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Teeth for fish eating, and filtering etc

Thanks for the replies to this thread. The problem I have, is that pterodactlys 
with forward facing teeth are assumed to be perfect for catching fish, but so 
are  those with only small pointy teeth. And aren't some also equipped with 
horny beaks _and teeth? Now what are _they all doing? To catch fish you only 
need a beak with a little bit of grip; witness mergansers for example.

Nick wrote:

>They have found fish scales in the belly of a rhamphorhynch- I

Ah, but if you eat jellyfish (say) and jellyfish eat fish (they do) you could
end up eating fish too.

>Now, it's easier if you just rotate the teeth forward- then you
>just impale your prey, and then you close. Just spear the darn things. To
>swallow or carry it in the mouth- just give the head a little toss and
>open enough to let the fish slide back into the rear of the jaws, which
>are lined with smaller, conical teeth that are nicely alingned straight up
>and down.

Hmm but for this to work your teeth need to be pointing in one direction only,
surely? If your teeth are _splayed_, and you have impaled something, it'll be 
the devil to get off, no (well I suppose vigorous shaking would work, but you 
don't know where it's going to end up). However I like the suggestion (sorry, 
can't find who suggested it) that you can pull them off your teeth with your 
front claws.

On a slightly different topic, the so-called Flamingo pterodactly (Oh how I 
wish British Airways had not lost my luggage with my newly-purchased
dino books in it!) seems always to be illustrated standing statically in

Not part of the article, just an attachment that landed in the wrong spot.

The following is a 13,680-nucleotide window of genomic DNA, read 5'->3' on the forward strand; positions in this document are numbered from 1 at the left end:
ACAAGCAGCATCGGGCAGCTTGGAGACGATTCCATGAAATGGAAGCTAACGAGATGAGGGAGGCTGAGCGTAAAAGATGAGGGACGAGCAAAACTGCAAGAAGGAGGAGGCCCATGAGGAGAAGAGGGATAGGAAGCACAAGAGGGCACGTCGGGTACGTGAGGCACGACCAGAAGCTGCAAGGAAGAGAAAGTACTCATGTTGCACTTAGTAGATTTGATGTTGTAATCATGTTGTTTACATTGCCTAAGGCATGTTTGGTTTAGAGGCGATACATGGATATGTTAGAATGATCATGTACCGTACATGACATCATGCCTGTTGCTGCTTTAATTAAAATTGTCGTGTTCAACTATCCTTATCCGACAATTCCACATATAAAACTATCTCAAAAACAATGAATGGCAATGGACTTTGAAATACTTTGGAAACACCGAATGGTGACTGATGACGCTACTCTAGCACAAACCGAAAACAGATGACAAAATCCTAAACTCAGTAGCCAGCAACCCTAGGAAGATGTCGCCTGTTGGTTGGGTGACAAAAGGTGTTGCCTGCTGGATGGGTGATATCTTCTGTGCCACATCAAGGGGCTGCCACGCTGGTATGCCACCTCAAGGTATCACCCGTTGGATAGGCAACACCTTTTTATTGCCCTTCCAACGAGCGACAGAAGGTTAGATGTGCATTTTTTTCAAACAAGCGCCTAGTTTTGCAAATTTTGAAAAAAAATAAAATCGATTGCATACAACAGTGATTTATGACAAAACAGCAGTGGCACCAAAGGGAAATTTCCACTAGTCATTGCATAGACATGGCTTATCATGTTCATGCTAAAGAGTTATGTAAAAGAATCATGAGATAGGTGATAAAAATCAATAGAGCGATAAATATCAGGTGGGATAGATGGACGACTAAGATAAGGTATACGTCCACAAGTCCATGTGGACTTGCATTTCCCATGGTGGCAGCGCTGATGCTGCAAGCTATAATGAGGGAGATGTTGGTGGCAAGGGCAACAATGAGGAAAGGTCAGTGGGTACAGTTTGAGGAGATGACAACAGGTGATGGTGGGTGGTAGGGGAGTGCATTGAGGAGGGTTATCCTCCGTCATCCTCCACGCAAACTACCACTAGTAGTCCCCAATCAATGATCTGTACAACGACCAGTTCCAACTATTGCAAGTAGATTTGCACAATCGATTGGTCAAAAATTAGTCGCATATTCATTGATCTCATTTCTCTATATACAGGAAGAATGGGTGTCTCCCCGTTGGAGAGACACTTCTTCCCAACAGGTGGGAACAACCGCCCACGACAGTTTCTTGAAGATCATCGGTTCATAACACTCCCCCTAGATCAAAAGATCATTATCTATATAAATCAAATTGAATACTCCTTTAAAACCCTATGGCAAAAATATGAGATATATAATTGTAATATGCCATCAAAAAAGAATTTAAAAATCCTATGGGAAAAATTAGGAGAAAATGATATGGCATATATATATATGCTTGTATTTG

shallow water, filtering the water for crustacea using the _front part of it's 
upcurved bristly snout. This seems incorrect to me, because the bristles 
actually extend virtually the whole length of the snout, with scarcely any 
change in their length. To me this indicates the whole length of the snout was 
intended to be used as a filter, and the only way I can see to do this is by 
laying the snout along the surface of the water and sweeping from side to side 
(perhpas advancing one pace for each sweep) , scooping up whatever floats on 
the surface (duckweedy find of plants, perhaps?). What do you think? Does 
anyone know if the articulations of the neck show any adaptations for sideways

John Bois wrote:

>       How many angels can dance on the end of a needle?

Hmm, I _think it's "dance on the head of a pin" actually.

Betty Cunningham <bettyc@flyinggoat.com>

> If you watch dogs catch frisbees (the world championship kind) they leap
> up and 'stand' on their hind limbs which effectively reduces the mass
> they have to move in a spin to that which is closest to their CG.

Are yyou saying, then that big T was some kind of fisbee cathcer? I guess this 
would lead straight back into the argument that flight developed when 
ground-based therapods found it useful to leap up and catch frisbees......%^)